To describe a new method of retinal vascular perfusion density mapping using optical coherence tomography angiography and to compare current staging of diabetic retinopathy based on clinical features with a new grading scale based on perifoveal perfusion densities.
A retrospective review was performed on subjects with diabetic retinopathy and age-matched controls imaged with a spectral domain optical coherence tomography system (Optovue XR Avanti, Fremont, CA). Split-spectrum amplitude-decorrelation angiography (SSADA) generated optical coherence tomography angiograms of the superficial retinal capillaries, deep retinal capillaries, and choriocapillaris. Skeletonized optical coherence tomography angiograms were used to create color-coded perfusion maps and capillary perfusion density values for each image. Capillary perfusion density values were compared with clinical staging, and groups were compared using analysis of variance and Kruskal–Wallis analyses.
Twenty-one control and 56 diabetic retinopathy eyes were imaged. Diabetic eyes were grouped according to clinical stage. Capillary perfusion density values from each microvascular layer were compared across all groups. Capillary perfusion density values were significantly lower in nearly all layers of all study groups compared with controls. Trend analysis showed a significant decrease in capillary perfusion density values as retinopathy progresses for most layers.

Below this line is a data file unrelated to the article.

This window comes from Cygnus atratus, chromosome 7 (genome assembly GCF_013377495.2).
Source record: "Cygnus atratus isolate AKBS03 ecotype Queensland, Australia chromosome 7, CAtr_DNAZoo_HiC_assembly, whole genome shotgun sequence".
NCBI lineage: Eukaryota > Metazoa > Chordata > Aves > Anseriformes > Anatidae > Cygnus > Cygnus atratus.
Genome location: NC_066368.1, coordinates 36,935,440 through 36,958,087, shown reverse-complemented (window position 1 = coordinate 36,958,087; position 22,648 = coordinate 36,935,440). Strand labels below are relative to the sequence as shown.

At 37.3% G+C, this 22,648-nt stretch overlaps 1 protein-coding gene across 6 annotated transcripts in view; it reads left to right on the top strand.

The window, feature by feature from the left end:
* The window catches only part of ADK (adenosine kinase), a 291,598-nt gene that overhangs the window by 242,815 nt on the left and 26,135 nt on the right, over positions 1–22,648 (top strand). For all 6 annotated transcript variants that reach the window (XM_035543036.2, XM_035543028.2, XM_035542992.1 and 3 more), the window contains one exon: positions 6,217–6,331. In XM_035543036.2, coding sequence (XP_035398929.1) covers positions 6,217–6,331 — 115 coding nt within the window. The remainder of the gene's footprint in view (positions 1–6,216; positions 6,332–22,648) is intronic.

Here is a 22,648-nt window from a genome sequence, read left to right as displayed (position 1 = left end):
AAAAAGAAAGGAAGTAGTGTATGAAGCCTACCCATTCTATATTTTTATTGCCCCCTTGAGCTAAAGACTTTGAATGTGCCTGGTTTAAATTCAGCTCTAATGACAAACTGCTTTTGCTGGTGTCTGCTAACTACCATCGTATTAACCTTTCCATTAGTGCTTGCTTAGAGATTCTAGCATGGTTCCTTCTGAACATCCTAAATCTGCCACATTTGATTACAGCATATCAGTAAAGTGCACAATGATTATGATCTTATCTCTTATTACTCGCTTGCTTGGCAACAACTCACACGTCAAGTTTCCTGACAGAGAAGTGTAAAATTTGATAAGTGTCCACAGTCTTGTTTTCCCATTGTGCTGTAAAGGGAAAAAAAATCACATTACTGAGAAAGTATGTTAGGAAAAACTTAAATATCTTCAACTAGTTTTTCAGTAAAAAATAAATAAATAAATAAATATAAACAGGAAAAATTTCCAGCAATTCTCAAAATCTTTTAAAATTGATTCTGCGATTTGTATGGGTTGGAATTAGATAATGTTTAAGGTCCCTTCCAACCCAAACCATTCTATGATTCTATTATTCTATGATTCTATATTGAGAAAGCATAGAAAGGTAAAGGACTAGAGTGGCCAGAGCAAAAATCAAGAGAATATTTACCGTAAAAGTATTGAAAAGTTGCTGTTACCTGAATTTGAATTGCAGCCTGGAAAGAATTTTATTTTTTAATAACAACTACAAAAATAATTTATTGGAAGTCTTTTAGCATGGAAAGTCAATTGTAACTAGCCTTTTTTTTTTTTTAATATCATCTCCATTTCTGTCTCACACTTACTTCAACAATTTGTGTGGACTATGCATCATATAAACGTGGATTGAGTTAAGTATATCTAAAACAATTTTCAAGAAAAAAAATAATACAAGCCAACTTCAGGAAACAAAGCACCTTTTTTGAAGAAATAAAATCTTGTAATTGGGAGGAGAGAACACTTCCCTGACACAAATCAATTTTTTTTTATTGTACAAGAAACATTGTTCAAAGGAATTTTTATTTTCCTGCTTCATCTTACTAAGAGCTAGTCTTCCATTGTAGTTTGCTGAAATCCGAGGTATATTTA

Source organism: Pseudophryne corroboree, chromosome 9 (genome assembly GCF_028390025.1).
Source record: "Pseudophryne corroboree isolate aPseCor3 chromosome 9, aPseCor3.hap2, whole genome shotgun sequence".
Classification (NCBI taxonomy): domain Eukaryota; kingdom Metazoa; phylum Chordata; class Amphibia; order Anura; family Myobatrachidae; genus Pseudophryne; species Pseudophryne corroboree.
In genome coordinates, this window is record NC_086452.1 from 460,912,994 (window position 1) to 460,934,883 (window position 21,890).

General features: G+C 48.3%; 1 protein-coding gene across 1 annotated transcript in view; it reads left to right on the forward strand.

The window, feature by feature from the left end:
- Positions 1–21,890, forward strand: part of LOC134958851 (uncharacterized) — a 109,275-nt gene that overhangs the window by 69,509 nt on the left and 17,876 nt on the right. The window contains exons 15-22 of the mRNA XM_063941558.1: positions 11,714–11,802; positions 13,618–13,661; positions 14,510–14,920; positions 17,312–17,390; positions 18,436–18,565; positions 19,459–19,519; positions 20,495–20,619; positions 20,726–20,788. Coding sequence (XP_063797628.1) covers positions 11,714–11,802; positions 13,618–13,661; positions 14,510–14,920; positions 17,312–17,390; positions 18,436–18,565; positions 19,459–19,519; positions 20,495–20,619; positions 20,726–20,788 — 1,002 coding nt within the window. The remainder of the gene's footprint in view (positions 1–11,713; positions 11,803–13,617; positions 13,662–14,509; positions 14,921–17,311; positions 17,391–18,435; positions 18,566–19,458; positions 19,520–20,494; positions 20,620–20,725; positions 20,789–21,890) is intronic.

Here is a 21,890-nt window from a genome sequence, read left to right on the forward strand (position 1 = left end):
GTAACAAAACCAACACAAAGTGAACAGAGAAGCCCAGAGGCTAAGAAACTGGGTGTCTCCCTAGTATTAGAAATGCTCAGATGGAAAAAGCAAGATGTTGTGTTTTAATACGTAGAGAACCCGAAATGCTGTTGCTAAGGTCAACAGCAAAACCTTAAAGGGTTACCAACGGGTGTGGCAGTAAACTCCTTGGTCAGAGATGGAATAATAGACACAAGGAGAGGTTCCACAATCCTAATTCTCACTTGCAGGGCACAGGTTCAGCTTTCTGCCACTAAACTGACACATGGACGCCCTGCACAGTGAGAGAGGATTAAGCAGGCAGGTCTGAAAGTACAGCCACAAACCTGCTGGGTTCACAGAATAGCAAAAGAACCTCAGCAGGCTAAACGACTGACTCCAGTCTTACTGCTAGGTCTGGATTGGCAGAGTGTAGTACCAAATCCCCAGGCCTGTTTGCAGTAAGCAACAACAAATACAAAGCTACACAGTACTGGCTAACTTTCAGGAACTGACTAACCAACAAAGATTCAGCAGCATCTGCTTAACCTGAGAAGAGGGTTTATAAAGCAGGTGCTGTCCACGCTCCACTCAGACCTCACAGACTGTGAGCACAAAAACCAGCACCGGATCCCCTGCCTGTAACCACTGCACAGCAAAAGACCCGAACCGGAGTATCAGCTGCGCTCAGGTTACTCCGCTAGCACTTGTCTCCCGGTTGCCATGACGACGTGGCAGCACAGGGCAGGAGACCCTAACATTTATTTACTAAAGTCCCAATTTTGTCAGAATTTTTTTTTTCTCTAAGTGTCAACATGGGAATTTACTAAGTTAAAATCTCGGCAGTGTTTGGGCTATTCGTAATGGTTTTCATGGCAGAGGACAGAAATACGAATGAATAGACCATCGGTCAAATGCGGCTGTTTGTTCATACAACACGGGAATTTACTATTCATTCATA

Quantitative retinal vascular perfusion density mapping agreed closely with grading based on clinical features and may offer an objective method for monitoring disease progression in diabetic retinopathy.
This study describes a novel quantitative mapping technique for analyzing and displaying retinal perfusion density using optical coherence tomography angiography. Age-matched controls were compared with subjects with diabetic retinopathy, and the results demonstrate its promise as an objective means of scaling progression of diabetic retinopathy in the macula.
*Department of Ophthalmology, New York Eye and Ear Infirmary of Mount Sinai, New York, New York;
†Icahn School of Medicine at Mount Sinai, New York, New York;
‡Stony Brook University School of Medicine, Stony Brook, New York;
§Department of Ophthalmology, Winthrop University Hospital, Mineola, New York; and
¶Optovue, Inc., Fremont, California.
Reprint requests: Richard B. Rosen, MD, ScD(Hon), FACS, FASRS, CRA, 310 East 14th Street, New York, NY 10003; e-mail: email@example.com
Supported in part by an unrestricted grant from the Research to prevent Blindness Foundation.
Presented at the “Incorporation of OCT Angiography into clinical practice, drug development, and clinical trials: opportunities and pitfalls” symposium in Rome, Italy on June 6, 2015.
T. Chui has received support from the Marrus Family Foundation not related to this work. R. C. Gentile is a consultant to Alcon. Y.-S. Hsiao, Z. Qienyuan, and T. Ko are employees of Optovue, Inc. R. B. Rosen is a consultant to Ocata Medical, Allergan, Clarity, Nano Retina, and Optovue and has a personal financial interest in Opticology. He has received Investigational support from Genentech for a different project. The remaining authors have any conflicting interests to disclose.